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Pinching Pennies - A Miami Marlins preview

A look ahead at the NL Wild Card hopefuls from Florida

Meet every hitter's new worst nightmare.
Meet every hitter's new worst nightmare.
Steve Mitchell-USA TODAY Sports

In the 2011-12 offseason, the Miami Marlins built up some real excitement for the team for the first time since the 2003 World Series. They were opening a new stadium for the coming season, had brought in a new manager in Ozzie Guillen, and flexed considerable financial muscle for the first time ever. The notoriously penny-pinching Marlins went from a $57 million opening day payroll in 2011 (24th in baseball, which rates as sort of high for the Marlins) to a whopping $118 million in 2012. Part of the jump can be attributed to bringing in Jose Reyes, Mark Buehrle, and Heath Bell on hilariously backloaded contracts.

The 2012 season went, um, not great. The Marlins stumbled to a 69-93 record despite getting a .290/.361/.609 performance from young slugger Giancarlo Stanton. Bell was atrocious. The offense couldn't muster enough competence around Stanton. Carlos Zambrano threw the final 20 starts of his career and they were bad.  Stuff like this happened:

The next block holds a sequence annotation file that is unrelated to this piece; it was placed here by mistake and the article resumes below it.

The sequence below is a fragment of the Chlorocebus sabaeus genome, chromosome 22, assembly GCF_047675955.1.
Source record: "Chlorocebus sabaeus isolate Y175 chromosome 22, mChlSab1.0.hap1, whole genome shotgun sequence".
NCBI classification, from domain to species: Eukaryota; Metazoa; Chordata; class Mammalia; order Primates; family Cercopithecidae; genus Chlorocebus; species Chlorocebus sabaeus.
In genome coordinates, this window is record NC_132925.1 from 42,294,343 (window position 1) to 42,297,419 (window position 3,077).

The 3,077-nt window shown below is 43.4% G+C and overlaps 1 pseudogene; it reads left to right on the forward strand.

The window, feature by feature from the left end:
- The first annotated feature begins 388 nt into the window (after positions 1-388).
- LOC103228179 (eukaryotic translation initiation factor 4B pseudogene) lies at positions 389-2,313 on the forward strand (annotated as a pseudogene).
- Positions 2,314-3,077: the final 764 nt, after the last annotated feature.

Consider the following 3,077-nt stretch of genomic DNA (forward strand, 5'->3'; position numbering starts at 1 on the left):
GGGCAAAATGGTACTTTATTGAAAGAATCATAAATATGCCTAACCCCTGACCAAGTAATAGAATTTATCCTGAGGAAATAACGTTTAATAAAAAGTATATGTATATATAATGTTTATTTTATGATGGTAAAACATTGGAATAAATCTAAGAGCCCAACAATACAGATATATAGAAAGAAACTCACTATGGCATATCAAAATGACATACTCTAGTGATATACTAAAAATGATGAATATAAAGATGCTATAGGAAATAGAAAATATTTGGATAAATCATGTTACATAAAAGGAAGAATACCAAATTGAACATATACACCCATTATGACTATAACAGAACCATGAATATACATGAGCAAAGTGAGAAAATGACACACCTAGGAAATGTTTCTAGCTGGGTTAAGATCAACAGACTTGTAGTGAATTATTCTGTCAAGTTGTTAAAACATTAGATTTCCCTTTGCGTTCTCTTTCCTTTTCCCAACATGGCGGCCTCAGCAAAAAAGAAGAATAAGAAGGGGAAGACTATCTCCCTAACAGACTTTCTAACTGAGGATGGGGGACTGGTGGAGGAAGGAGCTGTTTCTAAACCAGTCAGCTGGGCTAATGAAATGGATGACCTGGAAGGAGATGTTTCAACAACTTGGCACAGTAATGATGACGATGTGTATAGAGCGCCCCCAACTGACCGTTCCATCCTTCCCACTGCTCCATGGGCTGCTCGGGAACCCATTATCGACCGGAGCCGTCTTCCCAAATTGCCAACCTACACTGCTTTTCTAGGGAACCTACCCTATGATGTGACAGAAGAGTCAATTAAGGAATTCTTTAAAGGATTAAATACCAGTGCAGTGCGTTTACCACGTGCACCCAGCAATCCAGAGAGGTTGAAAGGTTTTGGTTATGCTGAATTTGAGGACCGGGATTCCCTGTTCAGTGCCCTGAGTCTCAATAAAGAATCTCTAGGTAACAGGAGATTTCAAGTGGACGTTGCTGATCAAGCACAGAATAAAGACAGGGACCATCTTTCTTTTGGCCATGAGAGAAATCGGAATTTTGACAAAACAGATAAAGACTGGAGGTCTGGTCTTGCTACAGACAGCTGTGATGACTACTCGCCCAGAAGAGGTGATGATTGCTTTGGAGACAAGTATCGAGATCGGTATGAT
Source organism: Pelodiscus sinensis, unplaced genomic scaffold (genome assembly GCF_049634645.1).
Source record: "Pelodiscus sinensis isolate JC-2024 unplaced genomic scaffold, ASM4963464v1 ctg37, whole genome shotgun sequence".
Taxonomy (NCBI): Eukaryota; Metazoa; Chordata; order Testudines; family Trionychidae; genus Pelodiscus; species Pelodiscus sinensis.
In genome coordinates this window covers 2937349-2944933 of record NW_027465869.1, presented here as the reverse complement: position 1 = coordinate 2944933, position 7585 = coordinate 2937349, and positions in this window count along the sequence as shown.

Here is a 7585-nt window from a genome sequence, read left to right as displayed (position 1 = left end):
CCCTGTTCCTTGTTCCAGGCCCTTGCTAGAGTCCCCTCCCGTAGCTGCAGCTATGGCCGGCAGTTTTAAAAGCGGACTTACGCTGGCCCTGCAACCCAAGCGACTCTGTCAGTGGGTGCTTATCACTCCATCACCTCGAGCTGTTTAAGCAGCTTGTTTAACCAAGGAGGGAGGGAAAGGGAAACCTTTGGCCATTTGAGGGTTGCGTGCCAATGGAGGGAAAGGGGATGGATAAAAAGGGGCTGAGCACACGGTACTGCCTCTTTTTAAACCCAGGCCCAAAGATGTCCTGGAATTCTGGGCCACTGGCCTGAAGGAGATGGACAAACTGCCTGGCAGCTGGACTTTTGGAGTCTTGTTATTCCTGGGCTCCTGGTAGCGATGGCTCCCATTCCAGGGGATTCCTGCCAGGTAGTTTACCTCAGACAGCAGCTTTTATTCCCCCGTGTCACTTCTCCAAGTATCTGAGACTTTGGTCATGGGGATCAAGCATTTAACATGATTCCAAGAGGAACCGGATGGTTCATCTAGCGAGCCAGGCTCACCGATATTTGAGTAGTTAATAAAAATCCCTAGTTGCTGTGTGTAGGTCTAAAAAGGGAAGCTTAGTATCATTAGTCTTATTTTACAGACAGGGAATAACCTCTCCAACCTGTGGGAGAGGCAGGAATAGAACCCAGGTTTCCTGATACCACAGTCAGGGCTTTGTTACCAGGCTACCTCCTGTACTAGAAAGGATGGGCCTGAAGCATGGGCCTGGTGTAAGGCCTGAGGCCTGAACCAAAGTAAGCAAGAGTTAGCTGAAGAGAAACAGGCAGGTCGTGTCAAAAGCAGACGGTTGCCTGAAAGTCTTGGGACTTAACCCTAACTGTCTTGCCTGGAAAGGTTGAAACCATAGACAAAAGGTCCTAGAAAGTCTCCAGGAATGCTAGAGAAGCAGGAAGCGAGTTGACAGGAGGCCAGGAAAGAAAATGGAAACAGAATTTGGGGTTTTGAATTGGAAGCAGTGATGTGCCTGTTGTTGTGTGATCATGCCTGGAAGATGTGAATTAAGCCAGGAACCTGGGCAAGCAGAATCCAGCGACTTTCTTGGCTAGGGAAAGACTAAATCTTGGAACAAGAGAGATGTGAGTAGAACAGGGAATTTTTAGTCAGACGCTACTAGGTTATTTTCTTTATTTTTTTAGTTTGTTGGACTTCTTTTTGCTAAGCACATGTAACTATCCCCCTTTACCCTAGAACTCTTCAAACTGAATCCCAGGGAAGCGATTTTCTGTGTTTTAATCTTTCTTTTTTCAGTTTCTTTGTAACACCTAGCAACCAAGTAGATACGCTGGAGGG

...and then this happened:

Owner Jeffrey Loria had seen enough. With Zambrano's $18 million coming off the books, he determined was time to slash payroll back down to Marlins levels. In one massive money dump, Loria unloaded Josh Johnson, John Buck, Emilio Bonifacio, Buehrle, and Reyes onto the Blue Jays. When viewed in isolation, it wasn't a terrible baseball move, as it was clear from the previous season that Miami needed to rebuild. However, Loria had no intention of using the newfound budget flexibility to invest in the team. The Marlins opened 2013 with a $36 million payroll, 29th in baseball and less than one-third of the previous season's figure. That's the reality in which the Marlins have existed ever since, as cutting costs has taken priority over any real attempt to become the best team in the NL East.

While it's true that they're still far from their division's best team, the Marlins have found themselves in contention for a Wild Card slot in 2016 thanks to some strong play, some good fortune, and the quick descent of the Pirates and the injury-riddled Mets. The Marlins boast the National League's best batting average and a strong defense anchored by shortstop Adeiny Hechavarria, the only Marlins regular with an OPS+ below 100. Left fielder Christian Yelich has been the strongest hitter in the Marlins' well-balanced attack. Yelich's had high BABIPs since he came into the league thanks to his speed and high ground ball rate. This year, he's traded some of the grounders for liners and increased his power production, so his .320+ batting average isn't particularly empty.